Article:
The Tehran conference was the first meeting of what became known as the Big Three: US President Franklin D. Roosevelt, Soviet leader Joseph Stalin, and British Prime Minister Winston Churchill. The conference, held inside the Soviet embassy in Tehran, addressed the all-important issue of opening up a second front in Europe in order to relieve pressure on the Eastern Front.
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Roosevelt was under the mistaken but surprisingly widespread impression that personal intercourse could mollify Stalin, and he deliberately set out to try to charm the Russian dictator, if necessary by making Churchill the butt of his teasing. For his part, Stalin insisted on the invalid Roosevelt flying halfway around the world to meet in the Iranian capital, and placing him in the Russian Legation as his guest, thus separating him from Churchill.
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With so much time spent on military strategy, there was not much left for political issues. Roosevelt spoke up for Finland (with which the United States was not at war), and Stalin explained that the Soviet Union did not wish to annex it, would insist on the 1941 border but might trade Hangö for Petsamo, and would expect the Finns to drive out the Germans during the war and pay reparations in kind afterwards.
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As for the Soviet interest in acquiring the northern portion of East Prussia with the port city of Königsberg (with the southern part going to Poland), this was agreeable to the British and Americans, who had been convinced by the incessant German propaganda of the inter-war years that Germans could not live on both sides of Poles, and who were therefore certain that East Prussia should never be returned to Germany.
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At Tehran it was agreed that Poland should be shifted to the west, losing roughly the same territories given to the USSR in the Molotov-Ribbentrop Pact, and being compensated in the west from German industry-rich territory; in time, five million Poles would be deported from east to west. The extension of Soviet influence to other lands became ever more likely, with Churchill’s connivance.
Less happy was the reception given to Churchill’s strategy of using Italy as a springboard from which to attack the Germans in south-eastern France, Austria and Hungary via Yugoslavia. Not wishing to see a powerful Allied force in his south-eastern European backyard, Stalin opposed the scheme, and was supported by Roosevelt, so it fell through, much to Churchill’s chagrin. Although Stalin would have preferred to see an earlier date for the cross-Channel invasion, he accepted that it would take place on 1 May 1944. It later had to be put back five weeks for lack of landing craft, after fighting in Italy went on for longer than planned.
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The insistence of Churchill on repeatedly returning to the charge on extended operations in the Mediterranean and delays in Overlord meant that most of three of the four days at the Tehran Conference were taken up with arguments over strategy in the European war, although Stalin made his own preference absolutely clear at the very first meeting. Whatever may have caused him to consider further Mediterranean operations earlier, he now insisted that all be subordinated to Overlord in May 1944, with that operation to be accompanied and preferably preceded by a landing on the southern coast of France. A Soviet offensive would be coordinated with the invasion.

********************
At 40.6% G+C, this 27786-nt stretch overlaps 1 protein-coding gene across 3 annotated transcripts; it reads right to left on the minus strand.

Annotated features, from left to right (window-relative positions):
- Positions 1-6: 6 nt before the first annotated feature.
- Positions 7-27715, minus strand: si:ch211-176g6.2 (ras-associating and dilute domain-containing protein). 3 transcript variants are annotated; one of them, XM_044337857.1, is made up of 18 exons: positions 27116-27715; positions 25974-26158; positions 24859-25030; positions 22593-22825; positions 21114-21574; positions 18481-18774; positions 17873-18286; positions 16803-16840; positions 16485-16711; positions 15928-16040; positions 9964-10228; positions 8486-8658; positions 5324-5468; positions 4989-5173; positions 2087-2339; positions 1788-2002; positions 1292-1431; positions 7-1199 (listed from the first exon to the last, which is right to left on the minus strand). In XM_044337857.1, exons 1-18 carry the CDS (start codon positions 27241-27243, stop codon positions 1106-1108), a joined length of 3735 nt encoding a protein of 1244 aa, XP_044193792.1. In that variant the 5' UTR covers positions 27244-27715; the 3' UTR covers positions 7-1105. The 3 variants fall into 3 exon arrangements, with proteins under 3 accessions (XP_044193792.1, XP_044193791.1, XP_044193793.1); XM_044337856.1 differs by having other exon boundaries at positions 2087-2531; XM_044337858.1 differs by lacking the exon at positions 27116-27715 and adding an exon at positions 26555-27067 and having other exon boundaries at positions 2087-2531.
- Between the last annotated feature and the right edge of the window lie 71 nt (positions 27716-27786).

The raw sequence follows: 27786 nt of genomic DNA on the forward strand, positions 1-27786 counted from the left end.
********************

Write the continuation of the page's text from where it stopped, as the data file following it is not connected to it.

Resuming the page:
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The British feared that an invasion attempt might fail, and for them, that would be the end of the road. They had been driven off the continent by the Germans three times in the war; the fourth time would be fatal. The Americans, on the other hand, certainly hoped and expected that the invasion would succeed; but if it did fail, they could and they would try again. The Russians undoubtedly felt that, success or failure, it was about time the Western Powers did their share of the fighting in Europe.
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At Stalin's insistence that the operation would never be launched unless a Commander-in-Chief were appointed for it, the President promised that this would be done within a few days. Since the British had blocked an overall European command, he decided right after the Tehran Conference to keep General George Marshall in Washington and appoint Dwight Eisenhower.
The most important meeting between the three leaders happened in Yalta. The Yalta Conference is even now fiercely debated and analyzed. It had the most complex repercussions on post-war Europe.
The Potsdam Conference was a meeting organized by the victorious Allied Powers of the Second World War, which aimed to reinstate order to the world after the end of the war. It revealed the existence of a Cold War between the two camps, the Soviet and English-American.
- Andrew Roberts, The Storm of War: A new history of the Second World War, Penguin Books, London, 2009
- Gerhard L. Weinberg, A World at Arms A Global History of World War Two, Cambridge University Press, Cambridge, 1994
- Norman Stone, World War Two: A Short History, Basic Books, A Member of the Perseus Books Group, New York, 2012